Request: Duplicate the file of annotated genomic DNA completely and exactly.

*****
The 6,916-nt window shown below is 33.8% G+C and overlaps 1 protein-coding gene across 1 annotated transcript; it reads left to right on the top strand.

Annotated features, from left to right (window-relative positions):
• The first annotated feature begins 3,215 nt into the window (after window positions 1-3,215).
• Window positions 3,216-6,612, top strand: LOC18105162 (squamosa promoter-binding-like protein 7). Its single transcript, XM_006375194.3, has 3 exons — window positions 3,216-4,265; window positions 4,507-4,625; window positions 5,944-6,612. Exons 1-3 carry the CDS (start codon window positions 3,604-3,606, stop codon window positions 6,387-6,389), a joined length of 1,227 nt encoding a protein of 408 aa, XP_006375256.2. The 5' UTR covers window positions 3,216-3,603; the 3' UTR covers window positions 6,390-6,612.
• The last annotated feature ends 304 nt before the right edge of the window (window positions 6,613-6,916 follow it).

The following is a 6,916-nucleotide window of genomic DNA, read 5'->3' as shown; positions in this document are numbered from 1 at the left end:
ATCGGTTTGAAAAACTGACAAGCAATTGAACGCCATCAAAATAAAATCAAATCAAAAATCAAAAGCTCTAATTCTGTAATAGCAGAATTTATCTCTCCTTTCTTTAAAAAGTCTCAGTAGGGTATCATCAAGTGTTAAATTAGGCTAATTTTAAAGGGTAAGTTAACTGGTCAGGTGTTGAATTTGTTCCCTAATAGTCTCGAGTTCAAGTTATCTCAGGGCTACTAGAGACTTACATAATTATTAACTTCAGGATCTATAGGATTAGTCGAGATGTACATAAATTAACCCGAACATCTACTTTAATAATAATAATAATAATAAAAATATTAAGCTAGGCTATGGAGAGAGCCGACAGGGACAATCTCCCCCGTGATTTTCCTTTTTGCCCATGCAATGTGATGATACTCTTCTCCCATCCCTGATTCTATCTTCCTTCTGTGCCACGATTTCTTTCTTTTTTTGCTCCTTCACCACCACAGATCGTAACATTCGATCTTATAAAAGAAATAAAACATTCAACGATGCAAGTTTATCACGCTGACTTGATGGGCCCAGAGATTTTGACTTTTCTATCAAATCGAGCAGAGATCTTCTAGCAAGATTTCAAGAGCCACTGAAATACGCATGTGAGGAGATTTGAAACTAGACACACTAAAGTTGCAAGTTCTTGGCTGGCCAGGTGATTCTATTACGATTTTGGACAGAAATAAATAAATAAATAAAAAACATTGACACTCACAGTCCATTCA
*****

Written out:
The 6,916-nt window shown below is 33.8% G+C and overlaps 1 protein-coding gene across 1 annotated transcript; it reads left to right on the top strand.

Annotated features, from left to right (window-relative positions):
• The first annotated feature begins 3,215 nt into the window (after window positions 1-3,215).
• Window positions 3,216-6,612, top strand: LOC18105162 (squamosa promoter-binding-like protein 7). Its single transcript, XM_006375194.3, has 3 exons — window positions 3,216-4,265; window positions 4,507-4,625; window positions 5,944-6,612. Exons 1-3 carry the CDS (start codon window positions 3,604-3,606, stop codon window positions 6,387-6,389), a joined length of 1,227 nt encoding a protein of 408 aa, XP_006375256.2. The 5' UTR covers window positions 3,216-3,603; the 3' UTR covers window positions 6,390-6,612.
• The last annotated feature ends 304 nt before the right edge of the window (window positions 6,613-6,916 follow it).

The following is a 6,916-nucleotide window of genomic DNA, read 5'->3' as shown; positions in this document are numbered from 1 at the left end:
ATCGGTTTGAAAAACTGACAAGCAATTGAACGCCATCAAAATAAAATCAAATCAAAAATCAAAAGCTCTAATTCTGTAATAGCAGAATTTATCTCTCCTTTCTTTAAAAAGTCTCAGTAGGGTATCATCAAGTGTTAAATTAGGCTAATTTTAAAGGGTAAGTTAACTGGTCAGGTGTTGAATTTGTTCCCTAATAGTCTCGAGTTCAAGTTATCTCAGGGCTACTAGAGACTTACATAATTATTAACTTCAGGATCTATAGGATTAGTCGAGATGTACATAAATTAACCCGAACATCTACTTTAATAATAATAATAATAATAAAAATATTAAGCTAGGCTATGGAGAGAGCCGACAGGGACAATCTCCCCCGTGATTTTCCTTTTTGCCCATGCAATGTGATGATACTCTTCTCCCATCCCTGATTCTATCTTCCTTCTGTGCCACGATTTCTTTCTTTTTTTGCTCCTTCACCACCACAGATCGTAACATTCGATCTTATAAAAGAAATAAAACATTCAACGATGCAAGTTTATCACGCTGACTTGATGGGCCCAGAGATTTTGACTTTTCTATCAAATCGAGCAGAGATCTTCTAGCAAGATTTCAAGAGCCACTGAAATACGCATGTGAGGAGATTTGAAACTAGACACACTAAAGTTGCAAGTTCTTGGCTGGCCAGGTGATTCTATTACGATTTTGGACAGAAATAAATAAATAAATAAAAAACATTGACACTCACAGTCCATTCA